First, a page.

Michigan State, however, has taken the lead in standing up for the state of Michigan, which has had more than its fair share of problems of late. That's what a state university should do, and that's why MSU is the real state university of Michigan.

Saturday, September 5, 2009

Gameday: One Sad Thing

It's Gameday in East Lansing, and the tailgating has already started. The weather is good, the band will be out soon, and it's almost time to start another season of Spartan Football. But unlike other first games the Spartans have had in the past, there is one sad thing about today. No matter what the Spartans do on the field, they lose a recruiting talking point when that ball is kicked off at noon.

That's because since the NCAA created the two separate divisions for football, MSU has never played a team from the lower division. MSU is currently one of only a handful of schools to be able to say that, and even if we pound Montana St. by 50 points, we will not be able to brag about that stat tonight. It's gone forever.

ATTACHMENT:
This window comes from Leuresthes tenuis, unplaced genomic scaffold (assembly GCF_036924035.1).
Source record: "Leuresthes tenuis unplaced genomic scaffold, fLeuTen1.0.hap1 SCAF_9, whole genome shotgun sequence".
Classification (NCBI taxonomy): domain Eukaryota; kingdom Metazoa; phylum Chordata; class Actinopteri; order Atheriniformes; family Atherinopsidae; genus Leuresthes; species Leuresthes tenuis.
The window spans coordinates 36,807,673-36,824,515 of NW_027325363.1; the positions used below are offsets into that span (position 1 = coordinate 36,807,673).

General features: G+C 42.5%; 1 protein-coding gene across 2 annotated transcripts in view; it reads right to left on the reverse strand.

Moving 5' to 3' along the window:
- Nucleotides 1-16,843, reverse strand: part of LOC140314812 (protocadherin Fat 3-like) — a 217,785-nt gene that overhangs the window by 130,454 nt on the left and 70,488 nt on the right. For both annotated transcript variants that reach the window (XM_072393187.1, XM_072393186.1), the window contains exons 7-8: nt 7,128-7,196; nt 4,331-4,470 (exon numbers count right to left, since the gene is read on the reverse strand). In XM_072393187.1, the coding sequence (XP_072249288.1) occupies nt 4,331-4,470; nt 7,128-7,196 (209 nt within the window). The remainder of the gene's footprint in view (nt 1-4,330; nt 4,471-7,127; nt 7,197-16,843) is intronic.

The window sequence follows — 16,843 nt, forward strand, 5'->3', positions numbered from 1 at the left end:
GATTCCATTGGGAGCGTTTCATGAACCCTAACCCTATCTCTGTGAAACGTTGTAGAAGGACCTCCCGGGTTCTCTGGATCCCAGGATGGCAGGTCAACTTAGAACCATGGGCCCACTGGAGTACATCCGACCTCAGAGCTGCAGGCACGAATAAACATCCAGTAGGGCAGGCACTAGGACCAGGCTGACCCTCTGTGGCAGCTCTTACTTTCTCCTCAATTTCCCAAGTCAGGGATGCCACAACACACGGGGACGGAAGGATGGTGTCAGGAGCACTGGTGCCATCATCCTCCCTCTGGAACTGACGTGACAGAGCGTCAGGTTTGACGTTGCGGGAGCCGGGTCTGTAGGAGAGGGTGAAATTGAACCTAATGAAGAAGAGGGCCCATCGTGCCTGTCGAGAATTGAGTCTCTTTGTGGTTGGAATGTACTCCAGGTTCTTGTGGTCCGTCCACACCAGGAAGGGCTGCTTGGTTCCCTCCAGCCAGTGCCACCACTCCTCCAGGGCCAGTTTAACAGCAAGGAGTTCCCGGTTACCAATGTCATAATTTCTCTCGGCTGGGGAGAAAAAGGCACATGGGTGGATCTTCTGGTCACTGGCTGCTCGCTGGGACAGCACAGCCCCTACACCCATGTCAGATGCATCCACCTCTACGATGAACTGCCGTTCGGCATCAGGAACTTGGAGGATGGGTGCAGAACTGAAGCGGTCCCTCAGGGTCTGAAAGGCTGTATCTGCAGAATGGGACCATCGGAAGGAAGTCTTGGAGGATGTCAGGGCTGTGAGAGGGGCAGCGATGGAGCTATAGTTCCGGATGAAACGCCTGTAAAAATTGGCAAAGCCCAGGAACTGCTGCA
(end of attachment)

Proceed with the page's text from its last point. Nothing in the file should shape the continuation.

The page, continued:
Gameday Forecast: MSU-Montana State

The sun will rise just six minutes after tailgating lots open today, the dawn of a new season of Spartan football.

Today's game at Spartan Stadium is scheduled to kick off under sunny skies with very light winds. The game time temperature is forecast at 73 degrees for kickoff, edging upward to 76 degrees by 3 p.m.

It's a beautiful day for football!

Friday, September 4, 2009

TOSSS on the Radio: 5:30 p.m. on 1320 WILS (Lansing)

Attention all TOSSS fans in the East Lansing area: I'll be on the radio with Jack Ebling to preview the upcoming football season as only The Other Side of Spartan Sports can.

Ebling, as long-time MSU fans will know, was the former Spartan beat writer for the Lansing State Journal. He's now the afternoon drive voice of WILS, where he hosts the Ebling and You show.